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Crafting the way to a brighter Seacroft

Stitch by stitch, members of the Seacroft Craftivists SRG (self-reliant group) are pulling together to keep the earth colourful. I was lucky enough to spend some time with the group last week to find out more about how they’re crafting their way to a brighter Seacroft with their recent protest project: a vibrant bouquet of flowers which will eventually make its way to the local council as a peaceful request to stop spraying harmful pesticides over the area’s wildlife.

Textiles might first seem an odd medium for rebellion, as they have long been representative of women’s subservience. Speaking to craftivist Gaynor on this topic, she said it was inspiring that, throughout history, women have actually been using crafts as their source of power and instrument of protest, contrary to what we might believe. There is no more powerful space for resistance than the site of your own oppression, and so needlework, a symbol of subjugation, has become a powerful tool of defiance in the hands of the Craftivists.

I witnessed the creation of joyful little bees, a lovely addition to the protest bouquet crocheted by 25-year-old Eilidh. When I asked why she chose crafting as her means of activism, Eilidh told me that she thought it was time to stop being a ‘backseat activist’ and start doing what she could; to ‘put her money where her mouth is’, so to speak. We also talked about the pressure of being young in times like these: worrying for our children’s future and constantly trying to stop the ship from sinking. What better outlet for all that anxiety than some good, honest crafting?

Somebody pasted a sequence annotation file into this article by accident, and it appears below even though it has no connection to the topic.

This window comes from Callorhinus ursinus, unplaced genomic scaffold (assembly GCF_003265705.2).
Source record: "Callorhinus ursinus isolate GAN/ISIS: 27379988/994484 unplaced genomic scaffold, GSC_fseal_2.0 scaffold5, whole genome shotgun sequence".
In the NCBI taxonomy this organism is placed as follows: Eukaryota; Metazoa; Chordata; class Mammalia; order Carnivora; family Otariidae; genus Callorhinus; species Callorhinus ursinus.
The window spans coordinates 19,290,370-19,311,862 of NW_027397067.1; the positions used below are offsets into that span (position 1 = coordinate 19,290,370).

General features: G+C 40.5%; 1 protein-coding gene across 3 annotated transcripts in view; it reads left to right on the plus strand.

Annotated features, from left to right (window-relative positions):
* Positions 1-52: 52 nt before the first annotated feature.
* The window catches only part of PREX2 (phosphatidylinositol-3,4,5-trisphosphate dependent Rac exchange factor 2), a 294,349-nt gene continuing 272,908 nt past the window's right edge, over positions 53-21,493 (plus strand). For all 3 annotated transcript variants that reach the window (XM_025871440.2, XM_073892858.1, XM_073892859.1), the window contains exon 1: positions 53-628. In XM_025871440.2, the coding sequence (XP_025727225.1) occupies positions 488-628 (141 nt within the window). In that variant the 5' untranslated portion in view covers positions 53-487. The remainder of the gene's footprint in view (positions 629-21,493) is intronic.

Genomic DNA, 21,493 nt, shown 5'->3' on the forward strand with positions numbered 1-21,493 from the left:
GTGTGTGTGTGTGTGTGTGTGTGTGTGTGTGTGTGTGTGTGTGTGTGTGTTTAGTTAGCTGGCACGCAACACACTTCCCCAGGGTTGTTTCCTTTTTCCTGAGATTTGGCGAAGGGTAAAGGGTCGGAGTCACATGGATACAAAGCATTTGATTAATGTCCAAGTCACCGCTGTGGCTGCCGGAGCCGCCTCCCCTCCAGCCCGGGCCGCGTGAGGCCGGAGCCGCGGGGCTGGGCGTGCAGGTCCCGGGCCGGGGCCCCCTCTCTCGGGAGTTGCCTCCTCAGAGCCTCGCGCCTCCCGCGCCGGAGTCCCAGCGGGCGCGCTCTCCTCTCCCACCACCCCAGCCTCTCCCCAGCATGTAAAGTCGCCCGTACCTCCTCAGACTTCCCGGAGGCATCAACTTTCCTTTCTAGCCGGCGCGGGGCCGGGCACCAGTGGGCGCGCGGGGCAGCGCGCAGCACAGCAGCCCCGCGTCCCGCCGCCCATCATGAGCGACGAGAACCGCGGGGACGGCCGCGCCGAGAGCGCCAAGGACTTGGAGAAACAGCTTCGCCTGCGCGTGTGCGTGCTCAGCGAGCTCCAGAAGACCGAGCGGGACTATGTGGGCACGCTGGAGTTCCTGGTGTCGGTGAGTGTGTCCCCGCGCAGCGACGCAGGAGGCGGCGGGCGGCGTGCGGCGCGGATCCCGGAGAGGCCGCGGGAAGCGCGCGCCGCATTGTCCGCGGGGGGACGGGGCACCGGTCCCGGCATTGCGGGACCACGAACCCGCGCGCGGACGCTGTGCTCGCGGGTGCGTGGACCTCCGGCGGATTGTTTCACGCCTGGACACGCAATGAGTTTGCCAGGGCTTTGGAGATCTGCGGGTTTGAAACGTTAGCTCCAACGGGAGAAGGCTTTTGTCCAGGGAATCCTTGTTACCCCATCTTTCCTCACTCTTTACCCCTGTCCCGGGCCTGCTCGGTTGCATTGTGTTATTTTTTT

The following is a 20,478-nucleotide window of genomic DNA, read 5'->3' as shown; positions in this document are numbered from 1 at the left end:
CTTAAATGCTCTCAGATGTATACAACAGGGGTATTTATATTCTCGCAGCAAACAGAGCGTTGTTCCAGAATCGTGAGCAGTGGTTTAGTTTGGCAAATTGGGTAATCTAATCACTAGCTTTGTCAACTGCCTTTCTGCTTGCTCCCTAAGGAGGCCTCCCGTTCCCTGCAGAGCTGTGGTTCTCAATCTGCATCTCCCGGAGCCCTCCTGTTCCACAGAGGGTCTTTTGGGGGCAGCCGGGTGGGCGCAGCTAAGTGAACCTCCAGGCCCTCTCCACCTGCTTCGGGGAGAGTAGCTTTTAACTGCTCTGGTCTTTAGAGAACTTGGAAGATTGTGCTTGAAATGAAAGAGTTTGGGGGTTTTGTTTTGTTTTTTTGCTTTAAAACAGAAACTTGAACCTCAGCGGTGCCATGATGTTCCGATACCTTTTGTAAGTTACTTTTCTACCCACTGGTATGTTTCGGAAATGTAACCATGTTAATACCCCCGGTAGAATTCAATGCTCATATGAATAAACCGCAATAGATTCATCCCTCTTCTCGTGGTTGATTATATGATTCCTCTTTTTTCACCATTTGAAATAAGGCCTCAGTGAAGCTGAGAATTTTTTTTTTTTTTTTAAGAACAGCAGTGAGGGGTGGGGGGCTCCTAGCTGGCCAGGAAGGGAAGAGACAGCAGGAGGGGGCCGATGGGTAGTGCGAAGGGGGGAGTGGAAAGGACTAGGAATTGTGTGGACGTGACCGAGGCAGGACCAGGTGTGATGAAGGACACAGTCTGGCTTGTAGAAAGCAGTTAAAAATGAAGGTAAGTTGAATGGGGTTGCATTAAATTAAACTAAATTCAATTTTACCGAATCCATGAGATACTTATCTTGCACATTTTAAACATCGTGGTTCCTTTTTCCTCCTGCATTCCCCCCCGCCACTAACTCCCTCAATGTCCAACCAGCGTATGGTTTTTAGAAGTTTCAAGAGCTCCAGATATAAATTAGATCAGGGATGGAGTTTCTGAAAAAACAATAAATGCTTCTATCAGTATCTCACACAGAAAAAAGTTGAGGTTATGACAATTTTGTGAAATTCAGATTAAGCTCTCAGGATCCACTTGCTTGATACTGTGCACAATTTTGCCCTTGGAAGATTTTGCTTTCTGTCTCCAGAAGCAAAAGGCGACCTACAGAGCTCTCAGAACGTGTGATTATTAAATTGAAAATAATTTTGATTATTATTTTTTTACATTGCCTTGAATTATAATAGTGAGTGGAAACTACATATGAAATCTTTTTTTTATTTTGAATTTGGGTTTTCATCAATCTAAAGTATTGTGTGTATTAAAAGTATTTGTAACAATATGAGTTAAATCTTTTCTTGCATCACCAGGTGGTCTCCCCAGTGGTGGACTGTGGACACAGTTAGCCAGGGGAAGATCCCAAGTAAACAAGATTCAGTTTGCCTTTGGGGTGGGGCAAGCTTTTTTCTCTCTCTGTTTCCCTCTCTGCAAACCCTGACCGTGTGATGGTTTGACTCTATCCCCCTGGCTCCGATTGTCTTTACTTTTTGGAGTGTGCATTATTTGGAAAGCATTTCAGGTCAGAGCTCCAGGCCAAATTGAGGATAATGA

So, not only is this group a platform for taking action against the climate crisis, it’s also a way to cope with the hopelessness of the climate crisis. The sense of togetherness was enormously soothing; being a self-reliant group (SRG) by nature, they rely on one another to keep going, making the most of what resources they have and finding creative solutions for collective problems. It is perhaps even more touching that, as I discussed with Gaynor, Seacroft is an area with an entrenched history of deprivation, poverty and unemployment, and yet this has only made its community stronger; there are so many passionate activists to be found there, making it an exciting area for the future of climate action. It is a true testament to the idea that hope can be found in the most unexpected places.

Photos & writing by Caitlin Forster

With thanks to Seacroft Self Reliant Group and Clarrie Ramsden

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